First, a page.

Art in Review
By Roberta Smith, ill.
March 7, 2013
Jeff Elrod "Nobody Sees Like Us" MoMA PS1 Contemporary Art Center Through April 1
“Nobody Sees Like Us” is the emphatic title of Jeff Elrod’s marvelous and elucidating little exhibition at MoMA PS1. Those four words conjure a world of distinctly human possibility—of memory, pleasure and responsibility—that resonates richly, especially if you define “sees” as not just the visual act, but also as understanding.
The four paintings in Mr. Elrod’s show, however, stick strictly to the visual, making the act of seeing uncommonly visceral. Measuring at least seven feet high, they depart from his characteristic off-kilter geometries, which he plots on a computer and transposes to canvas by hand. (Such works were seen in a beautiful exhibition last fall at The Journal Gallery in Williamsburg, Brooklyn.)
These newer paintings are worked up from hundreds of free-form computer drawings and printed rather than hand-painted: they present all-over surfaces of soft, smoky wafts of green, brown or gray in fuzzy, camouflagelike patterns that staunchly refuse to come into focus. Installed one to a wall in a small, pristinely white gallery, they form a unified environment notable for its visual crossfire.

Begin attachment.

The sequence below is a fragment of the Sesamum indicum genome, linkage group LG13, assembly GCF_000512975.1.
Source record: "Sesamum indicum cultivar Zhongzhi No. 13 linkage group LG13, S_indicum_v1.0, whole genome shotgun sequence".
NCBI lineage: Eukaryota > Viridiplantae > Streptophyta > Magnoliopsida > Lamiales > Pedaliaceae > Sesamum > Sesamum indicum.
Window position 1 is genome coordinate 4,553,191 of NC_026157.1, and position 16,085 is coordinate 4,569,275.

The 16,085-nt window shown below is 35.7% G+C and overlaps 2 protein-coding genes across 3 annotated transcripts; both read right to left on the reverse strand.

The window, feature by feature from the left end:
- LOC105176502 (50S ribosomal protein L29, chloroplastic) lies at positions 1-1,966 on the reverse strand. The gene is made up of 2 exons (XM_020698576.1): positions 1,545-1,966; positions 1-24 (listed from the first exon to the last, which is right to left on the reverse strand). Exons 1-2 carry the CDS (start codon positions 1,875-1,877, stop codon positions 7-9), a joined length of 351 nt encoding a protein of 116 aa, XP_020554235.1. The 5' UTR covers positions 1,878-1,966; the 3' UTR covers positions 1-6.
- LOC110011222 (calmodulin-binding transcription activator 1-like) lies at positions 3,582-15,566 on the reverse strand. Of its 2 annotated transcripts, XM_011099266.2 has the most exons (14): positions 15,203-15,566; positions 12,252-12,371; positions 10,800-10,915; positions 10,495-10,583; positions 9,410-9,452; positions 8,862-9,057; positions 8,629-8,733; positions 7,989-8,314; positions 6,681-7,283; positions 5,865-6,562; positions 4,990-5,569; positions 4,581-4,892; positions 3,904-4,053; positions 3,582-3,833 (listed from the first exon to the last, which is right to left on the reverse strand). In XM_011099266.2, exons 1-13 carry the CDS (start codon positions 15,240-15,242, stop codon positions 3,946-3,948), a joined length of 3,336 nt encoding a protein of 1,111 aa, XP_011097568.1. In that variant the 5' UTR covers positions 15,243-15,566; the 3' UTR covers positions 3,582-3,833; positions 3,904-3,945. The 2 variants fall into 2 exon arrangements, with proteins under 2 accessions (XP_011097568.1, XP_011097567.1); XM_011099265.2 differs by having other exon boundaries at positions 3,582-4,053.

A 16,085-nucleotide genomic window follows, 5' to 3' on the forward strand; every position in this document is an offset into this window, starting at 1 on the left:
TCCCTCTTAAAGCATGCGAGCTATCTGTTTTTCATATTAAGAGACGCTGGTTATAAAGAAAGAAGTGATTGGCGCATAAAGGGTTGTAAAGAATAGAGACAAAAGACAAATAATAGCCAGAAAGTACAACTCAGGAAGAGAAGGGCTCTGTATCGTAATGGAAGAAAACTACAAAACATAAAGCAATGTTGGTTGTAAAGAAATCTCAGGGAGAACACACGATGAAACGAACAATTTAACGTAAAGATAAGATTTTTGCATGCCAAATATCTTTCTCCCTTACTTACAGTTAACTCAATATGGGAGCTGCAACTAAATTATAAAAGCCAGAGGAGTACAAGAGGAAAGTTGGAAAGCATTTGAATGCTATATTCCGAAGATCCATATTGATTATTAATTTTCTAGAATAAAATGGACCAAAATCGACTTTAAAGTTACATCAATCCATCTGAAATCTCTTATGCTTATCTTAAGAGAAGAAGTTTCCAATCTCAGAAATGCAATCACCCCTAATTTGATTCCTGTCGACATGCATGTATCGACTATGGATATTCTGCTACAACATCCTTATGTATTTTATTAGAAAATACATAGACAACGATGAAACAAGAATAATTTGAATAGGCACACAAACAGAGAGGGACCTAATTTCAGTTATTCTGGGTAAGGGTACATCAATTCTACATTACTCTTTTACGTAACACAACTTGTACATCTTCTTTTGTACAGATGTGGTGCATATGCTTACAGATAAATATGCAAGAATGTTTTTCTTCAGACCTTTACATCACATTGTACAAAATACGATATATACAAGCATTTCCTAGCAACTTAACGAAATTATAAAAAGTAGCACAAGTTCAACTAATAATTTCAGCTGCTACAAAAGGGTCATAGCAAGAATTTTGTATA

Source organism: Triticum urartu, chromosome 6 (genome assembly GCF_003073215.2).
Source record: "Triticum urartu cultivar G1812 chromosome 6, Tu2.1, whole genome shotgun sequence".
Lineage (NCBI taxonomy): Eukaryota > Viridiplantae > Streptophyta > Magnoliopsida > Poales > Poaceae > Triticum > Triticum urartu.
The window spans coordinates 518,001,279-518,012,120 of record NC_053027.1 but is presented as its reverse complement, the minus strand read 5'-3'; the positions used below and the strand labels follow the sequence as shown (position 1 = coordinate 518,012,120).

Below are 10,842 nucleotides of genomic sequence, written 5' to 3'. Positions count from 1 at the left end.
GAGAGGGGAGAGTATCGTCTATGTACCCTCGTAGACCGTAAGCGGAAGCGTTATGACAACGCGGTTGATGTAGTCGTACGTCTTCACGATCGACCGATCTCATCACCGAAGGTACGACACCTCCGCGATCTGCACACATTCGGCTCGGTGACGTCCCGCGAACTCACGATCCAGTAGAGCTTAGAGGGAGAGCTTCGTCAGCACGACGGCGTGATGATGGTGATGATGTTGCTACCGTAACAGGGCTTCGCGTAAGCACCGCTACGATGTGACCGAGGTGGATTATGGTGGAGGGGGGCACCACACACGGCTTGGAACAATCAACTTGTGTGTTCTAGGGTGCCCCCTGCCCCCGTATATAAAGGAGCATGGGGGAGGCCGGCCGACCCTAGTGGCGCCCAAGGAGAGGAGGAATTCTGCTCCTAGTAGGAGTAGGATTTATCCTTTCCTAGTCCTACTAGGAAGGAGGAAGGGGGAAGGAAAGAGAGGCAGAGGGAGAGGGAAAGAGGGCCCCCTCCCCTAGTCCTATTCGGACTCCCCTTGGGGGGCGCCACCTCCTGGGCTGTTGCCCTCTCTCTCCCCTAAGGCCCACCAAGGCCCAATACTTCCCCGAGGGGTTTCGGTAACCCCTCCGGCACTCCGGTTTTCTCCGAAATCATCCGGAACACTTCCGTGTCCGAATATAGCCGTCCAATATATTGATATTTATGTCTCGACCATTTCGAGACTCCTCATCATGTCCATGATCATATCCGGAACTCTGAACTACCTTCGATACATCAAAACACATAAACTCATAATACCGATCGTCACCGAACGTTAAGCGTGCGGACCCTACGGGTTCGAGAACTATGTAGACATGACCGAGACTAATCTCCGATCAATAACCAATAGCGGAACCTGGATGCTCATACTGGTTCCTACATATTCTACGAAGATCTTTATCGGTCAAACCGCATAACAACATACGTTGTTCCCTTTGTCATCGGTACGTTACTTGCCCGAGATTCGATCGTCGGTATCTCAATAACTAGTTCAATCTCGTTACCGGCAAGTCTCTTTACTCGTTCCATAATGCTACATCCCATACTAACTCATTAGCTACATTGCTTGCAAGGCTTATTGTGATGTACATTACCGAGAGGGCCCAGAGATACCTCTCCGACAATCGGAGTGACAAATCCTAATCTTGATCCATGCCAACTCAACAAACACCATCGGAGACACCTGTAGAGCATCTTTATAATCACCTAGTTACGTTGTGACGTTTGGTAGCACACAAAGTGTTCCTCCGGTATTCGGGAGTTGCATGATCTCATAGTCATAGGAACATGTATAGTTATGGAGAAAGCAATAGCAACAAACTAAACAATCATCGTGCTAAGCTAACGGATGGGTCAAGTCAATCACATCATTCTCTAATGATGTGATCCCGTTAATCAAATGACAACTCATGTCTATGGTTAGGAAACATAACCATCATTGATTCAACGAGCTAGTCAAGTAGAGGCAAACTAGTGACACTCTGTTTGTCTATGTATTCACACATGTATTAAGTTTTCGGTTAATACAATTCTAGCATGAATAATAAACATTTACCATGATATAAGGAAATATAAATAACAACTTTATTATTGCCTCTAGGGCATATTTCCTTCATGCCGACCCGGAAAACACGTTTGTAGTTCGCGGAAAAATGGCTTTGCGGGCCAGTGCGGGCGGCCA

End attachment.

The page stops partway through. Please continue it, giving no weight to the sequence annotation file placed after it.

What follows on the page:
The motifs are a bit like moiré patterns without the lines, and make the eyes tingle, as if Mr. Elrod wanted people to experience sight in its most basic, physical terms. Some might say they parody what Clement Greenberg called the visual “presence” of great paintings; presence here is almost automatic, an unavoidable fact—thrilling in the way roller coaster rides are.
The text accompanying the show notes that Mr. Elrod was inspired by Brion Gysin’s “Dream Machine,” a small chamber in which oscillating light frequencies were to be experienced with the eyes closed, as patterns on the eyelids. This makes sense, as does seeing them as last-minute, loose-limbed additions to the history of Op Art.